Because myeloma can destroy the bones, bone pain may indicate that you have the condition. Many people with the disease experience this type of discomfort in their ribs, spine, hips, and skull. They often develop fractures from slight injuries.
It is often difficult to associate fatigue with a particular illness because it can also be linked with lack of sleep, poor eating habits, and other lifestyle issues. If you notice that you’re feeling more tired or weak than usual and can’t pinpoint a reason, you might want to consult with a doctor. In multiple myeloma, fatigue often occurs in combination with dizziness, fogginess, confusion, and weight loss.
If an individual has any of the symptoms above and myeloma is suspected, additional testing may be performed. Biopsies and imaging tests can detect tumors or cancerous cells. People who are diagnosed with myeloma have a variety of options for managing the disease.
Surgery may be used to remove tumors that have developed from the plasma cell overgrowth. It can also repair bone damage caused by myeloma. On its own, surgery is not usually effective for active multiple myeloma.
Radiation delivers high doses of energy to eliminate tumors. It often targets areas of specific bone damage, reducing pain and helping you maintain a high quality of life.
Drug Therapy for Active Myeloma
If cancerous cells are detected or the patient has symptoms of cancer, medications may be used to combat malignancies, control cell reproduction, reduce inflammation, and regulate the immune system.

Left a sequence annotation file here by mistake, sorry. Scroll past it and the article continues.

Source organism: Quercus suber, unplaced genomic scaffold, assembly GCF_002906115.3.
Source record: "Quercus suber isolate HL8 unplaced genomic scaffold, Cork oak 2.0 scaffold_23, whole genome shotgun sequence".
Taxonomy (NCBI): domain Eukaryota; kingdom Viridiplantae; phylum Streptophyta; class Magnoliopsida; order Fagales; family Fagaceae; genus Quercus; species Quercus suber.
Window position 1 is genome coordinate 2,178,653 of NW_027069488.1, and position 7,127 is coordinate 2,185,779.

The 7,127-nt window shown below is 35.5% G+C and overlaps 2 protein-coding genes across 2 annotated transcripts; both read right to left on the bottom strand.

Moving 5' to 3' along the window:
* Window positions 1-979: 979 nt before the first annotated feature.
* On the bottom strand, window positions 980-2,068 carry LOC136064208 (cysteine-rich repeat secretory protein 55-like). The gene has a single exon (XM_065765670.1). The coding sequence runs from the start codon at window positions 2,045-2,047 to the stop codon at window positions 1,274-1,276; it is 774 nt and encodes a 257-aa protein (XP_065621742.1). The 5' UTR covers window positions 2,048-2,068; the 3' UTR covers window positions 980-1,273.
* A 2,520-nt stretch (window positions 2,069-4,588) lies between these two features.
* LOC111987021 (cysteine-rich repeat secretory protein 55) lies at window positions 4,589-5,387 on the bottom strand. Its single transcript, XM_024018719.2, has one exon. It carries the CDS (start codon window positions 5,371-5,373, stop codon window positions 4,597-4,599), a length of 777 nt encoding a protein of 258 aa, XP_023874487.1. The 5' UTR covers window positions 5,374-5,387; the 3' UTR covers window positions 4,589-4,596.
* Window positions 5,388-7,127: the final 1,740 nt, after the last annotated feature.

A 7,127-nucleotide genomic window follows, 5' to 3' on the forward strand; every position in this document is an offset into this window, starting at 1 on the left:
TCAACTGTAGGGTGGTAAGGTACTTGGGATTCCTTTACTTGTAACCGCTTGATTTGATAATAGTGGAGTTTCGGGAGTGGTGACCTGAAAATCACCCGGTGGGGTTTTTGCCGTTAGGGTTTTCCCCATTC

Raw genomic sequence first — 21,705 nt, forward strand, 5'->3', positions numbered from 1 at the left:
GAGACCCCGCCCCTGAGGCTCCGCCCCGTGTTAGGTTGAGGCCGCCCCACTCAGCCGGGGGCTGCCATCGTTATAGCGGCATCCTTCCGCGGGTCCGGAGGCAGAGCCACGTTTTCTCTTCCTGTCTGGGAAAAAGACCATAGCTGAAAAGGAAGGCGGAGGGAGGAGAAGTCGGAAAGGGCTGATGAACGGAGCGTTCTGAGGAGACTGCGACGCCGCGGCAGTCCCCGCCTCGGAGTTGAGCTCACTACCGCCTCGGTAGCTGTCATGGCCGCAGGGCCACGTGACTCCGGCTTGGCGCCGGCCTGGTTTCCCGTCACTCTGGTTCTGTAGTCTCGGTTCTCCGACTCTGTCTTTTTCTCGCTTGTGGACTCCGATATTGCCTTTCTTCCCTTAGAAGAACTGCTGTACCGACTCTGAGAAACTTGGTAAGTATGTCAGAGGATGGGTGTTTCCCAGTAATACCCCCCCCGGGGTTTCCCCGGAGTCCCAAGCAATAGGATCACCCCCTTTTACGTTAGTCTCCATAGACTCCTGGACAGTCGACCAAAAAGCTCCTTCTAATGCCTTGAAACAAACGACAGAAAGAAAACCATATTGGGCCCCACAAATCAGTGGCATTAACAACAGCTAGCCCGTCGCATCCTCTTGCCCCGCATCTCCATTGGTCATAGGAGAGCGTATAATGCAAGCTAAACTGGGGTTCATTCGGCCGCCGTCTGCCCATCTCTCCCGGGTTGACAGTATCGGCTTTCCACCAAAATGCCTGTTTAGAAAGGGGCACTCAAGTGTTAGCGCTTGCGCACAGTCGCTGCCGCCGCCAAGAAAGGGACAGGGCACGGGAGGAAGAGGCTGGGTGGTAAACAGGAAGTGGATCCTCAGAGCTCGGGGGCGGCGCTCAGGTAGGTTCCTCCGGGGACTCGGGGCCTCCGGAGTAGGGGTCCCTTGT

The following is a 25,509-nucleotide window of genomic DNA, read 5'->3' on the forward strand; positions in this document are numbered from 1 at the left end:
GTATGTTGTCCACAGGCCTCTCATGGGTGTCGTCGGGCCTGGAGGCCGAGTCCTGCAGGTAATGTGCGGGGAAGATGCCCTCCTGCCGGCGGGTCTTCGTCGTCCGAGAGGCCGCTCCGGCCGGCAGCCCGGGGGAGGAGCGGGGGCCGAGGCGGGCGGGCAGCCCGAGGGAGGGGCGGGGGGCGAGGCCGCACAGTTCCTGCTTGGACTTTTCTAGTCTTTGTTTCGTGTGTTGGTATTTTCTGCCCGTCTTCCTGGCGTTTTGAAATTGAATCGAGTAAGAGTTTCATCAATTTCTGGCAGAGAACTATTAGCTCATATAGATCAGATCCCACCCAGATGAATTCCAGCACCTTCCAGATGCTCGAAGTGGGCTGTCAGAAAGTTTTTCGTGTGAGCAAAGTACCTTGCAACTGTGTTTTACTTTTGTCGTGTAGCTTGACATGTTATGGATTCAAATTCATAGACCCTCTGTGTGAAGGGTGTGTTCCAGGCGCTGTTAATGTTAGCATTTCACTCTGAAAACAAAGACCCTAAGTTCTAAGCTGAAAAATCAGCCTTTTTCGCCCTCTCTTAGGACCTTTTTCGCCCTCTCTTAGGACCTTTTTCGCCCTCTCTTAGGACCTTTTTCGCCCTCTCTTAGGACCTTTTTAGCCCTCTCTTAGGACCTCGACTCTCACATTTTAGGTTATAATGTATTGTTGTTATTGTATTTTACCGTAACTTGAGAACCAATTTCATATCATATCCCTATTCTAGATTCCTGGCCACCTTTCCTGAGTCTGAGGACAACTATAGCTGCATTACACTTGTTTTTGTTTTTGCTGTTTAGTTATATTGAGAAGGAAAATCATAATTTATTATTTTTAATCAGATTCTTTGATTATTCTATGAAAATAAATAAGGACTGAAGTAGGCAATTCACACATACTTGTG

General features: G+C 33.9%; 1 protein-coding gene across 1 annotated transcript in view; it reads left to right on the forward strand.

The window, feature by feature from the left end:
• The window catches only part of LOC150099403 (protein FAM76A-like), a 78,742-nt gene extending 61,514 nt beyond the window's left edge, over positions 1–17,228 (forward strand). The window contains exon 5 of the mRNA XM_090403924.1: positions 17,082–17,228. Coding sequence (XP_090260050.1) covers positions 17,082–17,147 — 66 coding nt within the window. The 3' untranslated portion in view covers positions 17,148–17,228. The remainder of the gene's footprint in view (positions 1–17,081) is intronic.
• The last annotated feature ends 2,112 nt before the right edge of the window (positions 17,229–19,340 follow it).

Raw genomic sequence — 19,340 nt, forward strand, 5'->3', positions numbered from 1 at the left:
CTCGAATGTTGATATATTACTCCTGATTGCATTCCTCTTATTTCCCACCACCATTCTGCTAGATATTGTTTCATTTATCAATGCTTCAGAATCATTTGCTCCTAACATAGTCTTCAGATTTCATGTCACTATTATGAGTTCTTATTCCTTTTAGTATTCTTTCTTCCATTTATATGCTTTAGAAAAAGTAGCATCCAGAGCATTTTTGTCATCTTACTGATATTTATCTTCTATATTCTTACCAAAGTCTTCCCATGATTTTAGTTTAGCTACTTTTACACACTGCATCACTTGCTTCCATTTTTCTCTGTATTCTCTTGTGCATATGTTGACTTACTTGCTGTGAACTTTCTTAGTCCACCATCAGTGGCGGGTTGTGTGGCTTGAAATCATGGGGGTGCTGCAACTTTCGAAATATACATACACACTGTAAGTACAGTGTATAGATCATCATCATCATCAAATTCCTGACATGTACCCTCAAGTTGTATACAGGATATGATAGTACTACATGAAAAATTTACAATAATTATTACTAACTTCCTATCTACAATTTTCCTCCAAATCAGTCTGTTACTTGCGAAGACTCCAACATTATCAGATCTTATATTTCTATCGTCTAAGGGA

Chemotherapy destroys cancer, but it damages healthy tissue too. It is often administered along with corticosteroids. Corticosteroid medication, such as dexamethasone, reduces nausea associated with chemotherapy. It can also kill myeloma cells and prevent white blood cells from drifting into damaged areas, thereby reducing inflammation.
Proteasome inhibitors stop the cellular process that makes cancer proliferate. These medications target the malignant tissue more than healthy cells.
Immunomodulators interfere with cancers in a number of ways. They can enhance a patient’s immunity, stop the growth of myeloma cells, and make the bone marrow environment inhospitable for cancer cells.
Bisphosphonates slow down the bone damage that’s caused by myeloma. They keep the skeleton strong and may reduce pain.
Stem Cell Transplant
Stem cell transplant is a common treatment for myeloma. It often reduces cancer to a point where there are no measurable signs of the disease.
Chemotherapy destroys harmful cells. Stem cell transplants infuse the body with a supply of healthy cells. Stem cells may come from the patient’s blood or a donor.
Some myeloma treatments don’t affect the cancer cells but help the patient stay as healthy as possible. Intravenous immunoglobulin delivers antibodies that reduce infection risks. Plasmapheresis removes M proteins from the bloodstream, improving circulation and decreasing the risk of kidney failure.
Do Your Research
When deciding to treat myeloma, ask your doctor about the risks, benefits, and goals of the treatment. Find out how long the therapy will last and what the chances are that it will lead to durable remission.
If necessary, get a second opinion to investigate all approaches to treatment so that you can find the one that works best to treat the early signs of myeloma.